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Pork chops with pineapple chutney
Pork chops with pineapple chutney
Still, millions of happy diners can't all be wrong, and the use of fruit as a flavor accent and contrast with meat, poultry or fish is a custom enshrined in culinary tradition, from sole Veronique (with grapes) to Moroccan beef and prune tagine.
The key, as it is with so many things, is balance. If the flavors of fruit drown out the meat, or if cloying sweetness dominates the dish, then I'll pass, thank you. But keep the flavors in perspective and stay on the savory side, perhaps adding a tart acidic flavor element to balance the sweetness, and the formula works.
Faced with a brace of smoked pork chops and a fresh pineapple the other day, I came up with the idea of using pineapple in a simple, savory, chutney-style sauce with no additional sweetening. Smoked pork has a ham-like flavor, and ham and pineapple are natural companions. Add a squirt of lemon juice to further control any sweetness, and you've got a nicely balanced dish in which the fruit doesn't fight the meat. It would work well, too, with a slice of ham; you could substitute an unsmoked pork chop or even a veal chop, although I think I might tweak some of the spices and other flavors if I went that route.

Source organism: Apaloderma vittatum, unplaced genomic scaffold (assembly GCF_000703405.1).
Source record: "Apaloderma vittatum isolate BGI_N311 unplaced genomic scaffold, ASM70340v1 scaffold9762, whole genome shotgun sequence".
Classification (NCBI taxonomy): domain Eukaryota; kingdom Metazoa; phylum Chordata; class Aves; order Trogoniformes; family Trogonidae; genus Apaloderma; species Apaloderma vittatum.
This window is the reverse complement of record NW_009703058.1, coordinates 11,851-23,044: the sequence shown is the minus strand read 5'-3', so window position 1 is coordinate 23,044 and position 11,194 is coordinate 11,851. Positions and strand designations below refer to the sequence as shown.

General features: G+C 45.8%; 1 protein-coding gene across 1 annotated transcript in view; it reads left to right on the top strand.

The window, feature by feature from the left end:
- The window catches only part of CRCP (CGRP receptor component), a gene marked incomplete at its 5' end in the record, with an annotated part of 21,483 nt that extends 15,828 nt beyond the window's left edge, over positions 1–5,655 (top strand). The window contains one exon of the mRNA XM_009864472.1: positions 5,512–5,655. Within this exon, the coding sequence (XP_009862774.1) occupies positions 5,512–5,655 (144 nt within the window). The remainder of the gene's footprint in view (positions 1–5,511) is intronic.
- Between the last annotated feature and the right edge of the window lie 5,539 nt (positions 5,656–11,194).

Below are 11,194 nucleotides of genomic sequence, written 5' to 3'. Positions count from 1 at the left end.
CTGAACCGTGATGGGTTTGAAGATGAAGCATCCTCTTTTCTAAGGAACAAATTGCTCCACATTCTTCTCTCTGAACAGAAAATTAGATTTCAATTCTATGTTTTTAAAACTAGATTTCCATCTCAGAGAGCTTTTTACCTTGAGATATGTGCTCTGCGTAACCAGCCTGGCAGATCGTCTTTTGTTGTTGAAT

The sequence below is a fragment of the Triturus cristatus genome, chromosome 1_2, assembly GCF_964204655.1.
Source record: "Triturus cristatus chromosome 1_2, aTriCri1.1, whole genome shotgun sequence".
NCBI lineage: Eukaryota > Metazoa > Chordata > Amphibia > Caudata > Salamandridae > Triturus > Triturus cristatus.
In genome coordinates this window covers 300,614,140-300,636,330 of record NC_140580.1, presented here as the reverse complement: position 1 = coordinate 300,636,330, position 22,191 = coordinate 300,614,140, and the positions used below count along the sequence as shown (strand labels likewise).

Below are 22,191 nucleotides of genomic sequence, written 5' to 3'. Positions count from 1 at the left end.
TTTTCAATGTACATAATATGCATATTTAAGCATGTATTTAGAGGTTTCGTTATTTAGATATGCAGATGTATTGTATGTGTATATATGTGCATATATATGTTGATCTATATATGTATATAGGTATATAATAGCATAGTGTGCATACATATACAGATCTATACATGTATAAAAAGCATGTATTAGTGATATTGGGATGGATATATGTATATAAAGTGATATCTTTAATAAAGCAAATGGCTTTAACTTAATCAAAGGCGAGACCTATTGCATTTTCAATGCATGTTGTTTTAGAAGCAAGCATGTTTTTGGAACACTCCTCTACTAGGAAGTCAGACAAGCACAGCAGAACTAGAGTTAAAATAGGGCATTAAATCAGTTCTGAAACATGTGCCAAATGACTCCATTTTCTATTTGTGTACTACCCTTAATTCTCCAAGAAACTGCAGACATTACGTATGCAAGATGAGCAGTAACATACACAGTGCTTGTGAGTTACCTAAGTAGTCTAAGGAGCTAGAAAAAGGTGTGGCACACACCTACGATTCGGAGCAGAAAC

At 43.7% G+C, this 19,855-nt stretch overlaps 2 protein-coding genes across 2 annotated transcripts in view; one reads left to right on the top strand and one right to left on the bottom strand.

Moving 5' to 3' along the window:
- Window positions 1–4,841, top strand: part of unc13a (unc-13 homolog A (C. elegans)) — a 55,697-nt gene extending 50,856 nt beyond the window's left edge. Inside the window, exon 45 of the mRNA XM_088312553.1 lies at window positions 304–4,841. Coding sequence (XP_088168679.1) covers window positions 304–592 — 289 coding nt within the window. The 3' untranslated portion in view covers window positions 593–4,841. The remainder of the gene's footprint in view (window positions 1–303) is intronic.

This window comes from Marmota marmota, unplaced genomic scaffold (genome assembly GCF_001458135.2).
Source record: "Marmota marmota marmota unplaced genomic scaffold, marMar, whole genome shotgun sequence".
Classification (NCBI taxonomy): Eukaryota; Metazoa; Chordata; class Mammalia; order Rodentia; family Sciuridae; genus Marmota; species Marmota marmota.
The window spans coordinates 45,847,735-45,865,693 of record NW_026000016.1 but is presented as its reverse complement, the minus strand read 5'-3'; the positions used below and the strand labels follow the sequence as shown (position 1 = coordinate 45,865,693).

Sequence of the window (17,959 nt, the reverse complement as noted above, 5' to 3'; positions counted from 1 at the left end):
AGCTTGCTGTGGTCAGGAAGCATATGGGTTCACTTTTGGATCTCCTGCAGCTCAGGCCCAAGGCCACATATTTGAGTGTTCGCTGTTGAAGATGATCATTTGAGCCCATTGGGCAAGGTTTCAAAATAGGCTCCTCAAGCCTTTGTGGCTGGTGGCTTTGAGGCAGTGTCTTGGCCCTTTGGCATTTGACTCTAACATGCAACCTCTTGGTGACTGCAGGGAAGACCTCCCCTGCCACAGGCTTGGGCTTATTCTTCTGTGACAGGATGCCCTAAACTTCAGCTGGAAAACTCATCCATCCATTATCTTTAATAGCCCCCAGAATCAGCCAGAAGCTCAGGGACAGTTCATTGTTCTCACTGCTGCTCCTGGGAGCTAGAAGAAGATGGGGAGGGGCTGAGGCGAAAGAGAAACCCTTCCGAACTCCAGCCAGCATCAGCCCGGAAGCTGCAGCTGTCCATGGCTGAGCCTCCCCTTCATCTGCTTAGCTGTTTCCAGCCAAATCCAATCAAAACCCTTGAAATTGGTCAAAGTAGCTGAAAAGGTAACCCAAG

Here's the recipe. It's quick and simple. If you try it, or come up with a variation, I hope you'll let me know how it goes.
1/2 of a medium sweet onion, enough to make 1/2 cup (120g) chopped
2 garlic cloves
1 slice pineapple (preferably fresh)
Juice of one Meyer lemon, about 1/4 cup
2 tablespoons (30ml) olive oil
2 thick or 4 thin smoked pork chops
Dried red-pepper flakes
1/2 teaspoon (3g) Madras curry powder
1/2 teaspoon ground cumin
1. Peel and chop the onion; peel the garlic and mince it fine. Cut the pineapple in small dice. Squeeze the lemon. (If you can't find Meyer lemons, try a blend of 3 parts lemon juice and 1 part orange juice.)
2. Heat the olive oil in a heavy skillet over high heat. Season the pork chops with salt and pepper and cook them quickly; it shouldn't take more than 5 minutes to cook a thin chop, a little longer for a thin one. Remove them from the skillet and keep them warm.
3. In the same skillet, saute the onions and garlic, adding a little more olive oil (or even just a splash of water) if needed. Season to taste with salt, pepper and a small shake of dried red-pepper flakes.
4. When the onions and garlic are well browned, stir in the diced pineapple, lemon juice, curry powder and cumin. Cook just to warm through, then put the pork chops back in the skillet. Turn them once or twice, and serve.
WINE MATCH: A rich, perhaps off-dry white would be perfect: Think Riesling or Chenin Blanc, or maybe a Chardonnay with a "tropical fruit" flavor profile.
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